September 9 roundup

by Walter Olson on September 9, 2010

  • “Bullying Busybody for Senate: How Connecticut’s attorney general beat Craigslist into submission” [Sullum, Harper] Blumenthal’s Senate campaign sputtering despite huge advantages [Jack Fowler, NRO] Lloyd Grove interview with challenger Linda McMahon [Daily Beast]
  • “How Much Does Defensive Medicine Cost? One Study Says $46 Billion” [WSJ Health Blog, NY Times] Plus: a cardiologist’s comment;
  • “Man sues over parking ticket, says it disclosed too much info” [Obscure Store, suburban Chicago Daily Herald]
  • New allegations emerge in much-discussed “rape by deception” case in Israel [FrumForum, earlier, an academic comments]
  • A Connecticut village turns down money from Hartford and tackles a historic preservation project on its own [me at Cato]
  • NY Governor signs bill giving housekeepers, nannies new powers to sue employers for overtime, vacations [Workplace Prof] Plus: Hans in comments wonders whether the duty to avoid “hostile environment” harassment will collide with the right of free speech on sexual matters taken for granted (heretofore, at least) in a home environment.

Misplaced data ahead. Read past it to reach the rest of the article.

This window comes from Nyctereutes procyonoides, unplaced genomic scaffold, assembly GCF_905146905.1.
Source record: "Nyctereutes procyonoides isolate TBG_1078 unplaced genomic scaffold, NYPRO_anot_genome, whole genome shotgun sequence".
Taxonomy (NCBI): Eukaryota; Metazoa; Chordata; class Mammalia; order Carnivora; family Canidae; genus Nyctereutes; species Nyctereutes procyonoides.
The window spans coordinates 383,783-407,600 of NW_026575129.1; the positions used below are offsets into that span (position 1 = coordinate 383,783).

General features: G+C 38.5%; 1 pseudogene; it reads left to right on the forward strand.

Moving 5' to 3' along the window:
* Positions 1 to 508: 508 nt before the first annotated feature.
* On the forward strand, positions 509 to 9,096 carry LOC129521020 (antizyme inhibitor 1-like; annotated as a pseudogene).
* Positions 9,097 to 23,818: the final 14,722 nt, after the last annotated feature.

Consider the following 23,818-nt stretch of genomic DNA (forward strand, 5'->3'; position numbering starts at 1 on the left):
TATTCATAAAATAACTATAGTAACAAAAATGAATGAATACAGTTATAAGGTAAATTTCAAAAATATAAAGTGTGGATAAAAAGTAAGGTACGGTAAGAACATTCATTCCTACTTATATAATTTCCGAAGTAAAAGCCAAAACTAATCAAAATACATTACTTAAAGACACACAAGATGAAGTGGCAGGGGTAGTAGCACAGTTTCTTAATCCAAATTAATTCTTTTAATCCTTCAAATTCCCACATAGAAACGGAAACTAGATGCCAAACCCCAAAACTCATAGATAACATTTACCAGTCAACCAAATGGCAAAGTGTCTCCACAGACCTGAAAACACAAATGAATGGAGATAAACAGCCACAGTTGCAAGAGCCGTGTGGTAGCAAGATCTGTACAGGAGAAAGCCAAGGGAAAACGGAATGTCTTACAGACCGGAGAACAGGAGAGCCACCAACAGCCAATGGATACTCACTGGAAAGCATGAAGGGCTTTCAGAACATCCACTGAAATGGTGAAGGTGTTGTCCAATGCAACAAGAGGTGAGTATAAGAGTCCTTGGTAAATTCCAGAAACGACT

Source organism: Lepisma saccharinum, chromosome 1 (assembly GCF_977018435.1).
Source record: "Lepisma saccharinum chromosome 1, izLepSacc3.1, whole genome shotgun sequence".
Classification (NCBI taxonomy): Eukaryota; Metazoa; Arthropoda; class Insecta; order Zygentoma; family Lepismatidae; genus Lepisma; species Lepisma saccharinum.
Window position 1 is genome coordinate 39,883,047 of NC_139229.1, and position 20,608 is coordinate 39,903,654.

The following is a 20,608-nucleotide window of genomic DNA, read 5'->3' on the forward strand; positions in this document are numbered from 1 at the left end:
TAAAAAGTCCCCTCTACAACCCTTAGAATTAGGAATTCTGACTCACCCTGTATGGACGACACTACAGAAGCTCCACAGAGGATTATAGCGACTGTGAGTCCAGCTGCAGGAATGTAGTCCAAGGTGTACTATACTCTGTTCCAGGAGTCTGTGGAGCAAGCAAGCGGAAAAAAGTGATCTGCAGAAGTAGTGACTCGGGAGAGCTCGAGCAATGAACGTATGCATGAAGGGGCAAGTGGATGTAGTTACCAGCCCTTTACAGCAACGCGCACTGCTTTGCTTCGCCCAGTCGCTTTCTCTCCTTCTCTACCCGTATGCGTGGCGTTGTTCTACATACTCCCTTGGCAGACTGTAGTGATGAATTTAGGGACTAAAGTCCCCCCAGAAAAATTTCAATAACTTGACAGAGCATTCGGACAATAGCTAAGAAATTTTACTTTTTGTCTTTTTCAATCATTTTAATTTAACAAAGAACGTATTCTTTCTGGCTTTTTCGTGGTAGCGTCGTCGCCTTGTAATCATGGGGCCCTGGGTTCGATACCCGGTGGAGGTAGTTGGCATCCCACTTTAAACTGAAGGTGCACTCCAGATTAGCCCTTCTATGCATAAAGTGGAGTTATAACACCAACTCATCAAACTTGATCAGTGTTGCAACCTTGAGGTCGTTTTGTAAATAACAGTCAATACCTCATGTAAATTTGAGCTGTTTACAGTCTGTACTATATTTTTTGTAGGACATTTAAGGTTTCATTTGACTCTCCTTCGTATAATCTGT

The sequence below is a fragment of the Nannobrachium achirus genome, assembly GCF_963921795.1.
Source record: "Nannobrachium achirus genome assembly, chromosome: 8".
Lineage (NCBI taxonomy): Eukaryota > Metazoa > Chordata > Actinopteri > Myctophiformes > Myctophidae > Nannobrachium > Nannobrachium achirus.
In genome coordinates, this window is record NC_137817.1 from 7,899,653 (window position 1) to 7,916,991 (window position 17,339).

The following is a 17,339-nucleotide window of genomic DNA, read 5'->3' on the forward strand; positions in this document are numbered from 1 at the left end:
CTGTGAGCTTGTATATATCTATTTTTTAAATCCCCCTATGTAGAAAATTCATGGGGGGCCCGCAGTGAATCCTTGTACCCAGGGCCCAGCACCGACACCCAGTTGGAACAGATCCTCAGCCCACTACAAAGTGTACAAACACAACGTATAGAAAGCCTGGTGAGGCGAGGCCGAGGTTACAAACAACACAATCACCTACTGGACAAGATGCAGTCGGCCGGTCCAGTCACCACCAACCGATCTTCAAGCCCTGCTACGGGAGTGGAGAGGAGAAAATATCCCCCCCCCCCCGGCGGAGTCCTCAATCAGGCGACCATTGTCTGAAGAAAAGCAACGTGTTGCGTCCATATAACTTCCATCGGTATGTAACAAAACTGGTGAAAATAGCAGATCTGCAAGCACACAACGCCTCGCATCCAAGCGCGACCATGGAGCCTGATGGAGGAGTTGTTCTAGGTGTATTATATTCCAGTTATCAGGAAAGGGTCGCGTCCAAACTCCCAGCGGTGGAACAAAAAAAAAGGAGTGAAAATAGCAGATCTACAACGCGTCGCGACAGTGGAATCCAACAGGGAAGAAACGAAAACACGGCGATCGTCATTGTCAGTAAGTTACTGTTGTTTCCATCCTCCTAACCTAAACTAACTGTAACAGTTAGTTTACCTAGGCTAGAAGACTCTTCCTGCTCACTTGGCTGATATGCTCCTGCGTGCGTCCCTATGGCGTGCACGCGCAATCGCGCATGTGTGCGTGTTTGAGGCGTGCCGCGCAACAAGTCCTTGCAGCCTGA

• “Lawyers sue Facebook for letting kids like advertisements” [Gryphon, PoL]
  • Per his foes, Gilded Age NYC trial lawyer William Howe used onion-scented handkerchief to summon tears at command [five years ago at Overlawyered]

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October 9 roundup
10.09.10 at 7:16 am

{ 5 comments }

1 ras 09.09.10 at 12:56 pm

Off topic, perhaps, but I did have to smile at this headline from “Psychology Today”

What Middle School Parents Should Know Part 2: Adolescents Are Like Lawyers

2 Hans 09.09.10 at 1:00 pm

The New York law extending employer mandates to homeowners who hire nannies is a bad idea, for many reasons.

One reason is that it may erode free speech and artistic freedom in the home, by allowing nannies and housekeepers to file complaints based on such speech.